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The Impact of Banning Mobile Phones in Swedish Secondary Schools

Author

Listed:
  • Kessel, Dany

    (Södertörn University)

  • Lif Hardardottir, Hulda

    (Stockholm University)

  • Tyrefors, Björn

    (Research Institute of Industrial Economics (IFN))

Abstract

Recently, policy makers worldwide have suggested and passed legislation to ban mobile phone use in schools. The influential (and only quantitative) evaluation by Beland and Murphy (2016), suggests that this is a very low-cost but effective policy to improve student performance. In particular, it suggests that the lowest-achieving students have the most to gain. Using a similar empirical setup but with data from Sweden, we partly replicate their study and thereby add external validity to this policy question. Furthermore, we increase the survey response rate of schools to approximately 75 %, although at the expense of the amount of information collected in the survey. In Sweden, we find no impact of mobile phone bans on student performance and can reject even small-sized gains.

Suggested Citation

  • Kessel, Dany & Lif Hardardottir, Hulda & Tyrefors, Björn, 2019. "The Impact of Banning Mobile Phones in Swedish Secondary Schools," Working Paper Series 1288, Research Institute of Industrial Economics, revised 11 Feb 2020.
  • Handle: RePEc:hhs:iuiwop:1288
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    References listed on IDEAS

    as
    1. Beland, Louis-Philippe & Murphy, Richard, 2016. "Ill Communication: Technology, distraction & student performance," Labour Economics, Elsevier, vol. 41(C), pages 61-76.
    2. Fairlie, Robert W. & Kalil, Ariel, 2017. "The effects of computers on children's social development and school participation: Evidence from a randomized control experiment," Economics of Education Review, Elsevier, vol. 57(C), pages 10-19.
    3. Lisa Barrow & Lisa Markman & Cecilia Elena Rouse, 2009. "Technology's Edge: The Educational Benefits of Computer-Aided Instruction," American Economic Journal: Economic Policy, American Economic Association, vol. 1(1), pages 52-74, February.
    4. Ding, Waverly W. & Levin, Sharon G. & Stephan, Paula E. & Winkler, Ann E., 2009. "The Impact of Information Technology on Scientists’ Productivity, Quality and Collaboration Patterns," Institute for Research on Labor and Employment, Working Paper Series qt80n3512q, Institute of Industrial Relations, UC Berkeley.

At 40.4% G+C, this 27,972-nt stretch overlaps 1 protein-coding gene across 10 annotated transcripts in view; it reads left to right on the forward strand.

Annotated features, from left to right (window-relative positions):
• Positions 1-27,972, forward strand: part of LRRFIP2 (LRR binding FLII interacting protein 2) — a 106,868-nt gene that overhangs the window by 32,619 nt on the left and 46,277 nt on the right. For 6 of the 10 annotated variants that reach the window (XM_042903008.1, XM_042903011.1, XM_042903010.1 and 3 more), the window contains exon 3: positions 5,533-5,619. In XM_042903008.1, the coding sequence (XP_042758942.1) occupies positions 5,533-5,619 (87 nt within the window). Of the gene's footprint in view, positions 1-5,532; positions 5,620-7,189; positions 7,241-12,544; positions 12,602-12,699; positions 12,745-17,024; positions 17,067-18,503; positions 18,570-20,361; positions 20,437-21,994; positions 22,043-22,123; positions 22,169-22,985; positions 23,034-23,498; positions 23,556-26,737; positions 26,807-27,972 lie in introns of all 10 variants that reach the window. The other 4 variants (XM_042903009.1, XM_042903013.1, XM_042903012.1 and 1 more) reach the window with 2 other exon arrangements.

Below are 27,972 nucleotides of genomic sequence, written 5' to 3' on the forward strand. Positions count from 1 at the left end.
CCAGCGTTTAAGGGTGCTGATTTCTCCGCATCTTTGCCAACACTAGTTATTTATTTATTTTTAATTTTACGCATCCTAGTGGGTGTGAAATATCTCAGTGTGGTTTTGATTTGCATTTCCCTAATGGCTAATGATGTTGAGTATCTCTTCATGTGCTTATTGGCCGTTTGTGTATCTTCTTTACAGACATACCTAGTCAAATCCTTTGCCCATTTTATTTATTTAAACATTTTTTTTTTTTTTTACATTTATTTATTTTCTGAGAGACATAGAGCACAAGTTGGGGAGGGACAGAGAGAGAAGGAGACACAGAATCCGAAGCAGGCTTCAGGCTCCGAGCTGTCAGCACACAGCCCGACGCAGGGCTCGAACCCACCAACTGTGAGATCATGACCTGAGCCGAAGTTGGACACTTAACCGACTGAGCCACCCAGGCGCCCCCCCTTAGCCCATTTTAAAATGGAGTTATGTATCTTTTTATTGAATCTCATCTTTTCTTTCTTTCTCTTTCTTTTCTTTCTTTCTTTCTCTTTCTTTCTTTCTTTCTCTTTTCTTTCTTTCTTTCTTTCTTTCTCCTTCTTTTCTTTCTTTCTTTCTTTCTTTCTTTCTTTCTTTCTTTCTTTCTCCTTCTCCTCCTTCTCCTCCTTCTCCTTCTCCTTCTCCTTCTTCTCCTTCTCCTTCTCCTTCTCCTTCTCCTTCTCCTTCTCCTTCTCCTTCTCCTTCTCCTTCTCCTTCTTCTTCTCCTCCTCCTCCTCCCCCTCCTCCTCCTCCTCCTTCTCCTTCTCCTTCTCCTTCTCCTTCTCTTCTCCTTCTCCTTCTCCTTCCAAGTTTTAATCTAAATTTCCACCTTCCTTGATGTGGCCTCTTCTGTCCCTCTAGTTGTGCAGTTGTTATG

5. Torbjörn Ott, 2014. "A Historical Materialist Analysis of the Debate in Swedish Print Media on Mobile Phones in School Settings," International Journal of Mobile and Blended Learning (IJMBL), IGI Global, vol. 6(2), pages 1-14, April.
    6. Robert W. Fairlie & Jonathan Robinson, 2013. "Experimental Evidence on the Effects of Home Computers on Academic Achievement among Schoolchildren," American Economic Journal: Applied Economics, American Economic Association, vol. 5(3), pages 211-240, July.
    7. Hinnerich, Björn Tyrefors & Vlachos, Jonas, 2017. "The impact of upper-secondary voucher school attendance on student achievement. Swedish evidence using external and internal evaluations," Labour Economics, Elsevier, vol. 47(C), pages 1-14.
    8. Hall, Caroline & Lundin, Martin & Sibbmark, Kristina, 2019. "A laptop for every child? The impact of ICT on educational outcomes," Working Paper Series 2019:26, IFAU - Institute for Evaluation of Labour Market and Education Policy.
    9. Ofer Malamud & Cristian Pop-Eleches, 2011. "Home Computer Use and the Development of Human Capital," The Quarterly Journal of Economics, President and Fellows of Harvard College, vol. 126(2), pages 987-1027.
    10. Maya Escueta & Vincent Quan & Andre Joshua Nickow & Philip Oreopoulos, 2017. "Education Technology: An Evidence-Based Review," NBER Working Papers 23744, National Bureau of Economic Research, Inc.
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    Cited by:

    1. M. Niaz Asadullah & Anindita Bhattacharjee, 2022. "Digital Divide or Digital Provide? Technology, Time Use, and Learning Loss during COVID-19," Journal of Development Studies, Taylor & Francis Journals, vol. 58(10), pages 1934-1957, October.
    2. Abrahamsson, Sara, 2024. "Smartphone Bans, Student Outcomes and Mental Health," Discussion Paper Series in Economics 1/2024, Norwegian School of Economics, Department of Economics.

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    More about this item

    Keywords

    Mobile phone ban; Student performance;

    JEL classification:

    • I21 - Health, Education, and Welfare - - Education - - - Analysis of Education
    • I28 - Health, Education, and Welfare - - Education - - - Government Policy
    • J24 - Labor and Demographic Economics - - Demand and Supply of Labor - - - Human Capital; Skills; Occupational Choice; Labor Productivity
    • O33 - Economic Development, Innovation, Technological Change, and Growth - - Innovation; Research and Development; Technological Change; Intellectual Property Rights - - - Technological Change: Choices and Consequences; Diffusion Processes

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